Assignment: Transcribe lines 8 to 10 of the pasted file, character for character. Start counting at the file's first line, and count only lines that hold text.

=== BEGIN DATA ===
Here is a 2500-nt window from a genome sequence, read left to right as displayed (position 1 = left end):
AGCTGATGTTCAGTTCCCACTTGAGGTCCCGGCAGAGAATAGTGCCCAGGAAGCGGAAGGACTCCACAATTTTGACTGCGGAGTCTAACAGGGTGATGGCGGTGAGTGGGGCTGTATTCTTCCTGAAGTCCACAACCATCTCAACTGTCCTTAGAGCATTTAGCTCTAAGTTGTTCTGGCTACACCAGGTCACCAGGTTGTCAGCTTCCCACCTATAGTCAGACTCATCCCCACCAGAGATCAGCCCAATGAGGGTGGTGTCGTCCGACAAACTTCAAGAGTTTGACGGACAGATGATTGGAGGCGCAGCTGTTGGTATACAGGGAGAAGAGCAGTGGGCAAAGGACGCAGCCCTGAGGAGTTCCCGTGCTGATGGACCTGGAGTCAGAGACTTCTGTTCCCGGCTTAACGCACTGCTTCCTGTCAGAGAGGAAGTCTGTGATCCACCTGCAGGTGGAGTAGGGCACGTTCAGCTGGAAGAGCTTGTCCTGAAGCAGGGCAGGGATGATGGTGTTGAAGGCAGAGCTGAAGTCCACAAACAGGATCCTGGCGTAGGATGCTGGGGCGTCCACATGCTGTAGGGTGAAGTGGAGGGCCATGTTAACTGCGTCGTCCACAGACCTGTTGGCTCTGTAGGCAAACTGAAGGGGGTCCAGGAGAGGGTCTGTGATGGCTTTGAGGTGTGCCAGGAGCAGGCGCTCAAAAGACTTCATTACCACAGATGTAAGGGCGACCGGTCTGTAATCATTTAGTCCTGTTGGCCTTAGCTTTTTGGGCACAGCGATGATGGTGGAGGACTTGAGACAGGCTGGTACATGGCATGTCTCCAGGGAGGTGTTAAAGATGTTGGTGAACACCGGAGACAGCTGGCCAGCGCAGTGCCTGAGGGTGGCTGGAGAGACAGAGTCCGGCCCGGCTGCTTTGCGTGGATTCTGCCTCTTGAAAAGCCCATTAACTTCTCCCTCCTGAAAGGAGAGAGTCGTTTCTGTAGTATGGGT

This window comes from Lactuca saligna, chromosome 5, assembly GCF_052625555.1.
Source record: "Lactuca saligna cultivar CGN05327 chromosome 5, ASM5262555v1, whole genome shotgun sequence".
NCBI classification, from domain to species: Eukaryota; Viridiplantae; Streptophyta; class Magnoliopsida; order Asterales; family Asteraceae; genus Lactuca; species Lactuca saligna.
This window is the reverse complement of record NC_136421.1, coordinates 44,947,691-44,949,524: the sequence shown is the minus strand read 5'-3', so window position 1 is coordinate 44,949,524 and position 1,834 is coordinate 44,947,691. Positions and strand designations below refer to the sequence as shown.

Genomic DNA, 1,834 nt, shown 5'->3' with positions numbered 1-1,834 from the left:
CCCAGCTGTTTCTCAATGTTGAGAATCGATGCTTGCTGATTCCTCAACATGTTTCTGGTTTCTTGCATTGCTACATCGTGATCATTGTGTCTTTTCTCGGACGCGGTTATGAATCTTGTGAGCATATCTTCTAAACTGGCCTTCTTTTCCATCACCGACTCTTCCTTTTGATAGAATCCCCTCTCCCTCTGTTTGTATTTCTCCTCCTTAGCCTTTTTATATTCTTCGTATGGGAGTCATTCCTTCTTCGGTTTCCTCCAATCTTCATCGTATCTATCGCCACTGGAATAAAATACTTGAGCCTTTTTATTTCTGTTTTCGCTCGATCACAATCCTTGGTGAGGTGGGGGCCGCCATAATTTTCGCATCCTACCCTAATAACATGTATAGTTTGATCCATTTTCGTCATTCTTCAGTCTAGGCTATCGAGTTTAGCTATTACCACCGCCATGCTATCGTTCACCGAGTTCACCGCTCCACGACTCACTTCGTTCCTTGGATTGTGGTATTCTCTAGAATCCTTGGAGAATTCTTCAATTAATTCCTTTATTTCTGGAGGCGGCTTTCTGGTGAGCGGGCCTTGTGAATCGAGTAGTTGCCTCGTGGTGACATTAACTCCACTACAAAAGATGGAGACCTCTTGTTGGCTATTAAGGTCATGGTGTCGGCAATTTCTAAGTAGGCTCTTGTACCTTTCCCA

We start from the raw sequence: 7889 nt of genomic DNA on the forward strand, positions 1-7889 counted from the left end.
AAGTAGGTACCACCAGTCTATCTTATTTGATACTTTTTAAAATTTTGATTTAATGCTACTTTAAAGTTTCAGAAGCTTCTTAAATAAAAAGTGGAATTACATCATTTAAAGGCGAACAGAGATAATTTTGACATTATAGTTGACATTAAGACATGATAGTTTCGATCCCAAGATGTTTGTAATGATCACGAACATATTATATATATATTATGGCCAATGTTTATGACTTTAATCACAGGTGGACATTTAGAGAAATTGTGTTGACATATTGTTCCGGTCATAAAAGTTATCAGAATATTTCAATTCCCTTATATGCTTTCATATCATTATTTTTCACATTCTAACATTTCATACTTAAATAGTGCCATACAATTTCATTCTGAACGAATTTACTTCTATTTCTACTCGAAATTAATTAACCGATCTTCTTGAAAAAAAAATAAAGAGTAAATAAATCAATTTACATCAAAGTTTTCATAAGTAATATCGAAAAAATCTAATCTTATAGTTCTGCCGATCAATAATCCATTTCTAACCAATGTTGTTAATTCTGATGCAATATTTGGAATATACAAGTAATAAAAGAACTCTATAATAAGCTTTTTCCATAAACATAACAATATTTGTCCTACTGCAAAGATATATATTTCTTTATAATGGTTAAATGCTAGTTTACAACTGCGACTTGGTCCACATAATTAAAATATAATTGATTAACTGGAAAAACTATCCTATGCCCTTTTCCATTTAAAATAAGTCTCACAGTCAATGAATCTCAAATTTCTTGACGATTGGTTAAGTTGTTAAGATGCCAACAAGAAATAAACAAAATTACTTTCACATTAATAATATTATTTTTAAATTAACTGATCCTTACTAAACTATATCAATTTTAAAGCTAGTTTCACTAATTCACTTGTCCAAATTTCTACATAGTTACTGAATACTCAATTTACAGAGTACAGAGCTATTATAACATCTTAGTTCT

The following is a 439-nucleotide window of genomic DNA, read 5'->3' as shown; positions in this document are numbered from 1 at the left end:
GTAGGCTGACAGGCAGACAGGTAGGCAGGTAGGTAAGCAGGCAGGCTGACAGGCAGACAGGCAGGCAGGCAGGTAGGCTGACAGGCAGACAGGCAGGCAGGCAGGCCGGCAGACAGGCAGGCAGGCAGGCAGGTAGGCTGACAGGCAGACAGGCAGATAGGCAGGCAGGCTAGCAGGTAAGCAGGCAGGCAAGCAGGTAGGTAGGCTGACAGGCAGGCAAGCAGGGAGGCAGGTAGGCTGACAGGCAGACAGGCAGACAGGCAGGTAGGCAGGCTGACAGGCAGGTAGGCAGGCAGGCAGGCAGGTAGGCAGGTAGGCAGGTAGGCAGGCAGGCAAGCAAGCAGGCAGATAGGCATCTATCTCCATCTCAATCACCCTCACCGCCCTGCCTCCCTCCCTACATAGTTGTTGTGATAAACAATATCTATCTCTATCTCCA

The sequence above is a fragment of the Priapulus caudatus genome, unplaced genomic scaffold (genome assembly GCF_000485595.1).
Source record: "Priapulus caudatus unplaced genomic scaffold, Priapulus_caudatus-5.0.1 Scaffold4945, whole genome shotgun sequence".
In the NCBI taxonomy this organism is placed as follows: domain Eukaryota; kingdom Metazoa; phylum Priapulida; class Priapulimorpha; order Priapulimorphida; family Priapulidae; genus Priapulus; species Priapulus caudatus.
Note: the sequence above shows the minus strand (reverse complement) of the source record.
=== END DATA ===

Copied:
CCCAGCTGTTTCTCAATGTTGAGAATCGATGCTTGCTGATTCCTCAACATGTTTCTGGTTTCTTGCATTGCTACATCGTGATCATTGTGTCTTTTCTCGGACGCGGTTATGAATCTTGTGAGCATATCTTCTAAACTGGCCTTCTTTTCCATCACCGACTCTTCCTTTTGATAGAATCCCCTCTCCCTCTGTTTGTATTTCTCCTCCTTAGCCTTTTTATATTCTTCGTATGGGAGTCATTCCTTCTTCGGTTTCCTCCAATCTTCATCGTATCTATCGCCACTGGAATAAAATACTTGAGCCTTTTTATTTCTGTTTTCGCTCGATCACAATCCTTGGTGAGGTGGGGGCCGCCATAATTTTCGCATCCTACCCTAATAACATGTATAGTTTGATCCATTTTCGTCATTCTTCAGTCTAGGCTATCGAGTTTAGCTATTACCACCGCCATGCTATCGTTCACCGAGTTCACCGCTCCACGACTCACTTCGTTCCTTGGATTGTGGTATTCTCTAGAATCCTTGGAGAATTCTTCAATTAATTCCTTTATTTCTGGAGGCGGCTTTCTGGTGAGCGGGCCTTGTGAATCGAGTAGTTGCCTCGTGGTGACATTAACTCCACTACAAAAGATGGAGACCTCTTGTTGGCTATTAAGGTCATGGTGTCGGCAATTTCTAAGTAGGCTCTTGTACCTTTCCCA

We start from the raw sequence: 7889 nt of genomic DNA on the forward strand, positions 1-7889 counted from the left end.
AAGTAGGTACCACCAGTCTATCTTATTTGATACTTTTTAAAATTTTGATTTAATGCTACTTTAAAGTTTCAGAAGCTTCTTAAATAAAAAGTGGAATTACATCATTTAAAGGCGAACAGAGATAATTTTGACATTATAGTTGACATTAAGACATGATAGTTTCGATCCCAAGATGTTTGTAATGATCACGAACATATTATATATATATTATGGCCAATGTTTATGACTTTAATCACAGGTGGACATTTAGAGAAATTGTGTTGACATATTGTTCCGGTCATAAAAGTTATCAGAATATTTCAATTCCCTTATATGCTTTCATATCATTATTTTTCACATTCTAACATTTCATACTTAAATAGTGCCATACAATTTCATTCTGAACGAATTTACTTCTATTTCTACTCGAAATTAATTAACCGATCTTCTTGAAAAAAAAATAAAGAGTAAATAAATCAATTTACATCAAAGTTTTCATAAGTAATATCGAAAAAATCTAATCTTATAGTTCTGCCGATCAATAATCCATTTCTAACCAATGTTGTTAATTCTGATGCAATATTTGGAATATACAAGTAATAAAAGAACTCTATAATAAGCTTTTTCCATAAACATAACAATATTTGTCCTACTGCAAAGATATATATTTCTTTATAATGGTTAAATGCTAGTTTACAACTGCGACTTGGTCCACATAATTAAAATATAATTGATTAACTGGAAAAACTATCCTATGCCCTTTTCCATTTAAAATAAGTCTCACAGTCAATGAATCTCAAATTTCTTGACGATTGGTTAAGTTGTTAAGATGCCAACAAGAAATAAACAAAATTACTTTCACATTAATAATATTATTTTTAAATTAACTGATCCTTACTAAACTATATCAATTTTAAAGCTAGTTTCACTAATTCACTTGTCCAAATTTCTACATAGTTACTGAATACTCAATTTACAGAGTACAGAGCTATTATAACATCTTAGTTCT